*Serious Noticing*, the new James Wood book

The subtitle is Selected Essays 1997-2019, here is one excerpt:

A genre is hardening.  It is becoming possible to describe the contemporary ‘big, ambitious novel’.  Familial resemblances are asserting themselves, and a parent can be named: Dickens.  Such recent novels as Rushdie’s The Ground Beneath Her Feet, Pynchon’s Mason & Dixon, DeLillo’s Underworld, David Foster Wallace’s Infinite Jest, and Zadie Smith’s White Teeth overlap rather as the pages of an atlas expire into each other at their edges.

The big contemporary novel is a perpetual motion machine that appears to have been embarrassed into velocity.  It seems to want to abolish stillness, as if ashamed of silence.  Stories and sub-stories sprout on every page, and these novels continually flourish their glamorous congestion.  Inseparable from this culture of permanent storytelling is the pursuit of vitality at all costs.  Indeed, vitality is storytelling, as far as these books are concerned.

I do not love the big, ambitious novel, as portrayed here.  As for Wood, the best parts of this book are excellent, and none of the lesser parts would seem to lower the sustainable growth rate of gdp.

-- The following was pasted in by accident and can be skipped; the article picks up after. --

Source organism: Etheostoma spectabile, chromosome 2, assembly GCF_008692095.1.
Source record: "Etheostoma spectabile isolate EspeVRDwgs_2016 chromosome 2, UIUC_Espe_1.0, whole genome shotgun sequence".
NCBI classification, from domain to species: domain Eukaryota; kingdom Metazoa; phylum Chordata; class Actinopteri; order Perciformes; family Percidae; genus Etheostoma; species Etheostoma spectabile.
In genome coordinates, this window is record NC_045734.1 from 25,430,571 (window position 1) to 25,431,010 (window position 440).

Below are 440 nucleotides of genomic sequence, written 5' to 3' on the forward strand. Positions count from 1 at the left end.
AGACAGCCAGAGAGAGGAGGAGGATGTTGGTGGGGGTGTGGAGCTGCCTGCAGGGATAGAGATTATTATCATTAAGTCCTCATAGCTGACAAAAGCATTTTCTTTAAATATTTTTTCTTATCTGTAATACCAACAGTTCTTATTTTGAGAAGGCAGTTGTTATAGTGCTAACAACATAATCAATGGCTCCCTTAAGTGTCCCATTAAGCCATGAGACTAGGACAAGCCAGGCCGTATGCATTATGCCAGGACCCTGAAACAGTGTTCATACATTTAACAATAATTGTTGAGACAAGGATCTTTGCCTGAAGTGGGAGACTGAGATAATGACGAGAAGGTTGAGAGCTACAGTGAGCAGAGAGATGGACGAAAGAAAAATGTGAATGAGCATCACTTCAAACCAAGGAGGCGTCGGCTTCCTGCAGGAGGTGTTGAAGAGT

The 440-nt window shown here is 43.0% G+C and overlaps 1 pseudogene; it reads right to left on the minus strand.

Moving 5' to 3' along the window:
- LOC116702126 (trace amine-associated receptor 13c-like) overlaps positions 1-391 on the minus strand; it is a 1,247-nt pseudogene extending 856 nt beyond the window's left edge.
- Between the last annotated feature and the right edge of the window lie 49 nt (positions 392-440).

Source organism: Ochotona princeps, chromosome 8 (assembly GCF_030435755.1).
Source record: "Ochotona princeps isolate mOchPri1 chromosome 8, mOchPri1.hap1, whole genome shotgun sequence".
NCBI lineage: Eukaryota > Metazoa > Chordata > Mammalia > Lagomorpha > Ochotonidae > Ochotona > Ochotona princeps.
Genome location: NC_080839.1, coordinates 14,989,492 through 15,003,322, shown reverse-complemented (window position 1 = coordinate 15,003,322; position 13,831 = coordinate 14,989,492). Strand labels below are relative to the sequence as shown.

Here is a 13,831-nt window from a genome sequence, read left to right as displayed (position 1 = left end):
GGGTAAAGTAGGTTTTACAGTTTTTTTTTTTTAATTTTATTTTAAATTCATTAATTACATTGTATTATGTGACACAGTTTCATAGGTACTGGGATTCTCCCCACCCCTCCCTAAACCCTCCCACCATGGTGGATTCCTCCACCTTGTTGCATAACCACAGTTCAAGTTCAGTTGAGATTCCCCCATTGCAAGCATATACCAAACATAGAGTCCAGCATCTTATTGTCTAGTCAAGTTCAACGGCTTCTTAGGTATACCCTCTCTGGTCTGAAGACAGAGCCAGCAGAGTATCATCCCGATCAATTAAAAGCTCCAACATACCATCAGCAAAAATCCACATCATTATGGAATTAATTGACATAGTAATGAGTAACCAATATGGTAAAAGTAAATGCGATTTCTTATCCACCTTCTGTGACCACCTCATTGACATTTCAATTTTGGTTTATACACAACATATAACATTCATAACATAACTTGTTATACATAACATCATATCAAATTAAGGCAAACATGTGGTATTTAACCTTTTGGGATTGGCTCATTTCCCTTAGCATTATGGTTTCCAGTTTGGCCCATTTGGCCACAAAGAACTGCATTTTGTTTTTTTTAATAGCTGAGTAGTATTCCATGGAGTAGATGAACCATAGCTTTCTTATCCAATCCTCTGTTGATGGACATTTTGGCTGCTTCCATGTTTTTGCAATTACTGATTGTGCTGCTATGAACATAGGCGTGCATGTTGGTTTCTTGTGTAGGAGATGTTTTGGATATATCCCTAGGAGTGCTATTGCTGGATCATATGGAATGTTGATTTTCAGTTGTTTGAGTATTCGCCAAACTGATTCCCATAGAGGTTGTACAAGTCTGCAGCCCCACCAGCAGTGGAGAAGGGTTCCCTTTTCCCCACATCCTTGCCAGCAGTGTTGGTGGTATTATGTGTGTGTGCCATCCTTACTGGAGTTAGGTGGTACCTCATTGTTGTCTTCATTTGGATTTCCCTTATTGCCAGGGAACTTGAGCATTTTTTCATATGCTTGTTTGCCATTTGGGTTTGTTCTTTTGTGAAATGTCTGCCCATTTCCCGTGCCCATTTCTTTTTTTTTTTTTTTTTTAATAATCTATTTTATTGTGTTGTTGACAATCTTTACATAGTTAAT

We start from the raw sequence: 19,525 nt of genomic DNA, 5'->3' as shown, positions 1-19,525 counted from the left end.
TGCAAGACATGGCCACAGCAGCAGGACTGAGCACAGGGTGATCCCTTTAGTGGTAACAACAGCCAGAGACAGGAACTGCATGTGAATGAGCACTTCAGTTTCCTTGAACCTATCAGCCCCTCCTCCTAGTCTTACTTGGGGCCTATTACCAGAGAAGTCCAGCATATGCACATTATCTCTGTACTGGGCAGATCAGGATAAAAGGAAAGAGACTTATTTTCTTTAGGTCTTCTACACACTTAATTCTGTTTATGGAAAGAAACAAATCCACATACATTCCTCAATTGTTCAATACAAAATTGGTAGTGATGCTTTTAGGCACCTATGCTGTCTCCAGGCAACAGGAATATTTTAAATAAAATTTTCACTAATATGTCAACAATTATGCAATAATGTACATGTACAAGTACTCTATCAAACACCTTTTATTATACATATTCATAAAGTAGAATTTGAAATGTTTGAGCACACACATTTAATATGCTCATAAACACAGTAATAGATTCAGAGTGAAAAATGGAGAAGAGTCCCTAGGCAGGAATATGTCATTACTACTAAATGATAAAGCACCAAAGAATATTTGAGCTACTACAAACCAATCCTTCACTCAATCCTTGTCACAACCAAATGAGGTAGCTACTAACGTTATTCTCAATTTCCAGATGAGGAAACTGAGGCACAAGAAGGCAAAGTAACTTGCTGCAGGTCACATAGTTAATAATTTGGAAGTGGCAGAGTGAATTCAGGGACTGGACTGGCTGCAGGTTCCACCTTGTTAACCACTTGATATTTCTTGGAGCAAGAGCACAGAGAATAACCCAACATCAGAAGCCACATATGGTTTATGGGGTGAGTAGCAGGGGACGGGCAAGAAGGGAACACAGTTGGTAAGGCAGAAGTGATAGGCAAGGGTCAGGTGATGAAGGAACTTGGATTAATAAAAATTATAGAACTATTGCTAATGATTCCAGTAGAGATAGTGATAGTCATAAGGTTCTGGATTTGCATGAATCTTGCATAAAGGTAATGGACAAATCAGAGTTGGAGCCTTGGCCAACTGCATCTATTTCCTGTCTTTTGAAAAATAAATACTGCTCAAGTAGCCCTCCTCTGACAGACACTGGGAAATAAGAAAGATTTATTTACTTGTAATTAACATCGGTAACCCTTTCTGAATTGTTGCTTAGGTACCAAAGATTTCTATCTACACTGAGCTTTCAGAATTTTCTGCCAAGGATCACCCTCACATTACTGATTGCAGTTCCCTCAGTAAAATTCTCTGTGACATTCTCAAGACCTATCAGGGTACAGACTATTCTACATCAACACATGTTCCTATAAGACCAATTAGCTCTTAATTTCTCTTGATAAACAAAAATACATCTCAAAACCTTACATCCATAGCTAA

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Zadie Smith seems like a nice lady. I thought "White Teeth" was overambitious for her young age when she wrote it, but that's not a terrible defect.

"Serious Noticing" ought to be your book.

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I have come to lower the sustainable growth rate of GDP, not praise it.

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So you don’t think that Ferrante’s Neapolitan Quartet is a big ambitious novel? I agree that it’s interestingly different from Dickens or Foster Wallace but it also has also has lots stories and sub-stories and “glamorous congestion”.

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Zadie Smith and Salman Rushdie should be influenced by Dickens, as they are rather much British writers, working in Britain, in the capital which inspired him to write as he did (with density of connections and extremity of character). It would be surprising if they were not.

(I enjoyed White Teeth of course, though I was probably as immature as a reader then as she was as a writer).

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"I do not love the big, ambitious novel, as portrayed here."

This requires further remarks as many including myself are curious why a discriminating reader of interesting taste would feel this way about an entire genre of writing.